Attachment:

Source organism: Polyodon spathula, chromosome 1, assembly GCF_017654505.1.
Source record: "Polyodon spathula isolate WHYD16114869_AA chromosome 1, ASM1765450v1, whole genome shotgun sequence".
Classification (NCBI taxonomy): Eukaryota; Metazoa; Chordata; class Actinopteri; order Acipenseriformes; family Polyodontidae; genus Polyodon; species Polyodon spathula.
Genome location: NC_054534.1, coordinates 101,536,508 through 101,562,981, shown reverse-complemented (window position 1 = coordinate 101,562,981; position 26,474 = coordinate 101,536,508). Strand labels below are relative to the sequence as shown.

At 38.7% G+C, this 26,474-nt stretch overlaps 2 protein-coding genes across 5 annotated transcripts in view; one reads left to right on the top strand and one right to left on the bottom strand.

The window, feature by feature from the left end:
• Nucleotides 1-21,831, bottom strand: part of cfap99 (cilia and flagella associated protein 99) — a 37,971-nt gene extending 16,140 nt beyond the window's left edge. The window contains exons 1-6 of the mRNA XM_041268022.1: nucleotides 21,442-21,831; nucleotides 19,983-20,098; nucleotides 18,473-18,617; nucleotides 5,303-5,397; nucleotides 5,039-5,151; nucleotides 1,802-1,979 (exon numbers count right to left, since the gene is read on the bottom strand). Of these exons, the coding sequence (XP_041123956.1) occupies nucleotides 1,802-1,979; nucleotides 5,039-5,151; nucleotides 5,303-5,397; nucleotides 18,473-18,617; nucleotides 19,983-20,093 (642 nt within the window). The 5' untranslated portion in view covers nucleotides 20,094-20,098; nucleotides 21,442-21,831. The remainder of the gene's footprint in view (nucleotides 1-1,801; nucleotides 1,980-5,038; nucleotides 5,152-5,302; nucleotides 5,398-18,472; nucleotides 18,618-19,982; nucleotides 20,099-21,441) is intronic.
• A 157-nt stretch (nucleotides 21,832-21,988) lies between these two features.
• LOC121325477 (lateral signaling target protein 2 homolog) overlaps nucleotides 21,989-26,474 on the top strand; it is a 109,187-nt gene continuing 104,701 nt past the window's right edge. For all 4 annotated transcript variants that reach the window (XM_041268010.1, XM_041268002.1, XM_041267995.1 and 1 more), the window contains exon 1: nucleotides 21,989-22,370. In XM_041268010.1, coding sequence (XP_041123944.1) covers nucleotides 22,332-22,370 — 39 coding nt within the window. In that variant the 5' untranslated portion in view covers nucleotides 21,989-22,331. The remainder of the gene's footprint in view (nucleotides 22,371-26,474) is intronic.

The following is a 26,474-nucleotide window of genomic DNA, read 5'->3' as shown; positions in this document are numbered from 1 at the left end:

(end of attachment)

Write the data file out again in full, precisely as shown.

Source organism: Polyodon spathula, chromosome 1, assembly GCF_017654505.1.
Source record: "Polyodon spathula isolate WHYD16114869_AA chromosome 1, ASM1765450v1, whole genome shotgun sequence".
Classification (NCBI taxonomy): Eukaryota; Metazoa; Chordata; class Actinopteri; order Acipenseriformes; family Polyodontidae; genus Polyodon; species Polyodon spathula.
Genome location: NC_054534.1, coordinates 101,536,508 through 101,562,981, shown reverse-complemented (window position 1 = coordinate 101,562,981; position 26,474 = coordinate 101,536,508). Strand labels below are relative to the sequence as shown.

At 38.7% G+C, this 26,474-nt stretch overlaps 2 protein-coding genes across 5 annotated transcripts in view; one reads left to right on the top strand and one right to left on the bottom strand.

The window, feature by feature from the left end:
• Nucleotides 1-21,831, bottom strand: part of cfap99 (cilia and flagella associated protein 99) — a 37,971-nt gene extending 16,140 nt beyond the window's left edge. The window contains exons 1-6 of the mRNA XM_041268022.1: nucleotides 21,442-21,831; nucleotides 19,983-20,098; nucleotides 18,473-18,617; nucleotides 5,303-5,397; nucleotides 5,039-5,151; nucleotides 1,802-1,979 (exon numbers count right to left, since the gene is read on the bottom strand). Of these exons, the coding sequence (XP_041123956.1) occupies nucleotides 1,802-1,979; nucleotides 5,039-5,151; nucleotides 5,303-5,397; nucleotides 18,473-18,617; nucleotides 19,983-20,093 (642 nt within the window). The 5' untranslated portion in view covers nucleotides 20,094-20,098; nucleotides 21,442-21,831. The remainder of the gene's footprint in view (nucleotides 1-1,801; nucleotides 1,980-5,038; nucleotides 5,152-5,302; nucleotides 5,398-18,472; nucleotides 18,618-19,982; nucleotides 20,099-21,441) is intronic.
• A 157-nt stretch (nucleotides 21,832-21,988) lies between these two features.
• LOC121325477 (lateral signaling target protein 2 homolog) overlaps nucleotides 21,989-26,474 on the top strand; it is a 109,187-nt gene continuing 104,701 nt past the window's right edge. For all 4 annotated transcript variants that reach the window (XM_041268010.1, XM_041268002.1, XM_041267995.1 and 1 more), the window contains exon 1: nucleotides 21,989-22,370. In XM_041268010.1, coding sequence (XP_041123944.1) covers nucleotides 22,332-22,370 — 39 coding nt within the window. In that variant the 5' untranslated portion in view covers nucleotides 21,989-22,331. The remainder of the gene's footprint in view (nucleotides 22,371-26,474) is intronic.

The following is a 26,474-nucleotide window of genomic DNA, read 5'->3' as shown; positions in this document are numbered from 1 at the left end: